3. Consider how and when

Managing expectations is a big part of setting realistic goals, says Kathleen Cairns, PsyD, a licensed clinical psychologist and coauthor of The Bald & The Beautiful: Surviving Breast Cancer. Asking yourself how you’ll accomplish each goal nudges you to come up with specifics. If you want to hike three national parks, for example, how will you travel? Which parks will you visit? Detailed questions and answers can help an action plan take shape, Dr. Cairns says.

For goals that require consistency—think: fitness classes or support meetings—your "when" is especially key. "'Someday' isn’t a day of the week," Dr. Haber notes. So be specific about when you'll put the time in. For example, "I will go to a kickboxing class every Monday morning at 8:00" is more likely to yield results than a vague intention to try kickboxing, Dr. Haber says. Anchor some dates on your calendar, and consider enlisting a buddy when appropriate. “We often cancel on ourselves, but we’ll show up for another person,” Dr. Haber explains.

4. Stay flexible

Just as muscles that are too tight restrict movement, too-rigid plans might constrain your dreams. Thinking through possible challenges in advance can help you respond and adapt if those challenges come to pass, Dr. Leach says. For instance, if your schedule gets hectic and you can't do your 5K practice runs after work? Maybe you can shift your practice runs from evening to early morning, before the days get busy. Unexpected events, both big and small, are part of the human experience. “You may have never thought you'd have cancer, but life happened,” says Leach. “It’s how you dealt with that challenge that mattered.”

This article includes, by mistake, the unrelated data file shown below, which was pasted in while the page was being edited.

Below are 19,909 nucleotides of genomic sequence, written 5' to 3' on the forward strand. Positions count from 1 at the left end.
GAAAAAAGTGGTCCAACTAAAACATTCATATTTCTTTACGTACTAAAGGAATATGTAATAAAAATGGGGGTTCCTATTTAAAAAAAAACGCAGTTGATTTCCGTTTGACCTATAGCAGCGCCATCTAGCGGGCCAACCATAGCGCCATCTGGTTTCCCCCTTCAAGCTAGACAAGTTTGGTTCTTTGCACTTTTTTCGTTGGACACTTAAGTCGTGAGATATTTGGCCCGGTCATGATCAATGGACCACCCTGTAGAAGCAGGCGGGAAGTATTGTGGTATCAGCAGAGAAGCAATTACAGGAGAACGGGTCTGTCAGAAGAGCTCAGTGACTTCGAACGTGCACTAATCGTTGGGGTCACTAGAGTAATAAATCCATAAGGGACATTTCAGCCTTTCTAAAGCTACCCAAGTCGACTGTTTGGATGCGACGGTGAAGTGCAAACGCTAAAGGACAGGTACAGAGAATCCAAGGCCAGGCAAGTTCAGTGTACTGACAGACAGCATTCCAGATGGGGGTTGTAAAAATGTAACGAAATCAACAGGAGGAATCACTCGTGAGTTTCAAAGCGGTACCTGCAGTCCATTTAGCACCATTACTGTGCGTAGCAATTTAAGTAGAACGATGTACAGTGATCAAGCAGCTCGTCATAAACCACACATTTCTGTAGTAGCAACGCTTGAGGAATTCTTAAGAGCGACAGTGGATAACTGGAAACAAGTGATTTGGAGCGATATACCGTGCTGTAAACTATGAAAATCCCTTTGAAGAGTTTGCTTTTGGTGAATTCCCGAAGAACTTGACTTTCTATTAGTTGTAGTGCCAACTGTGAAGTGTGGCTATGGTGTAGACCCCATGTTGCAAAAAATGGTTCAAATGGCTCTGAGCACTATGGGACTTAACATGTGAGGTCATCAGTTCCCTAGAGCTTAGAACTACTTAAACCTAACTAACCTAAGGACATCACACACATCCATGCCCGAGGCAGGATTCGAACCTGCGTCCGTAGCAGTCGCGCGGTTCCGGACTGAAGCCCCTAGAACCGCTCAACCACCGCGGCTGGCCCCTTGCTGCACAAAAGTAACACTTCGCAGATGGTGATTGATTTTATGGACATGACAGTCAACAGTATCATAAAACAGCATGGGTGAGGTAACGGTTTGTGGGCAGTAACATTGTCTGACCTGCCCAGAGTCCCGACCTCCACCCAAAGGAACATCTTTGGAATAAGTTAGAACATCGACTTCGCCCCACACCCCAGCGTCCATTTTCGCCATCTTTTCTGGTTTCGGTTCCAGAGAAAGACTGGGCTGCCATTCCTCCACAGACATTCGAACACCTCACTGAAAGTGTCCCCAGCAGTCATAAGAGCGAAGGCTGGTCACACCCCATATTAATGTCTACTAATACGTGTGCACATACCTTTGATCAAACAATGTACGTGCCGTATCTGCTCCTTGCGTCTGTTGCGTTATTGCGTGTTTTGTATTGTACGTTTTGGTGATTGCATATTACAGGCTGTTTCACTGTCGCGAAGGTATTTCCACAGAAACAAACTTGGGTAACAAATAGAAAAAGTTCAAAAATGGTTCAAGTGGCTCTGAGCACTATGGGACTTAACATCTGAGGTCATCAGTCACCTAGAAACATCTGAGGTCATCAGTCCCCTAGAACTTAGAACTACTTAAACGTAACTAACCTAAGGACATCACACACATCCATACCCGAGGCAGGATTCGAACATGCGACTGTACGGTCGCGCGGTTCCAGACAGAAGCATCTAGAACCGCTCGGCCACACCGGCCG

5. Recognize progress

"Because you've had cancer, you might be more determined to tackle a big list of goals," says Haber. "But trust me, motivation can easily wear thin."

Even if your goals are 100% realistic and attainable, building a sense of progress along the way may be helpful for maintaining your personal drive. 

One small study from Columbia University speaks to the power of noticing progress. In this experiment, 108 cafe customers were divided into two groups. One group received stamp cards with a message of "buy 10 coffees, get one free." The other group received cards with a message of "buy 12, get one free"—only their cards were pre-stamped with two purchases to create an illusion of progress.

Even though both groups had to buy 10 coffees to score a freebie, the volunteers with pre-stamped cards reached the goal three days sooner on average.

As you work toward your own goals, be sure to take a beat to notice smaller wins—such as feeling more energized as a result of that 5K training. That feeling of "I'm getting there!" can help keep you cruising toward the big-picture objectives.


This article was reviewed for accuracy in October 2021 by Dominique Adair, MS, RD, senior manager of behavior change coaching and experiences at WW. The WW Science Team is a dedicated group of experts who ensure all our solutions are rooted in the best possible research.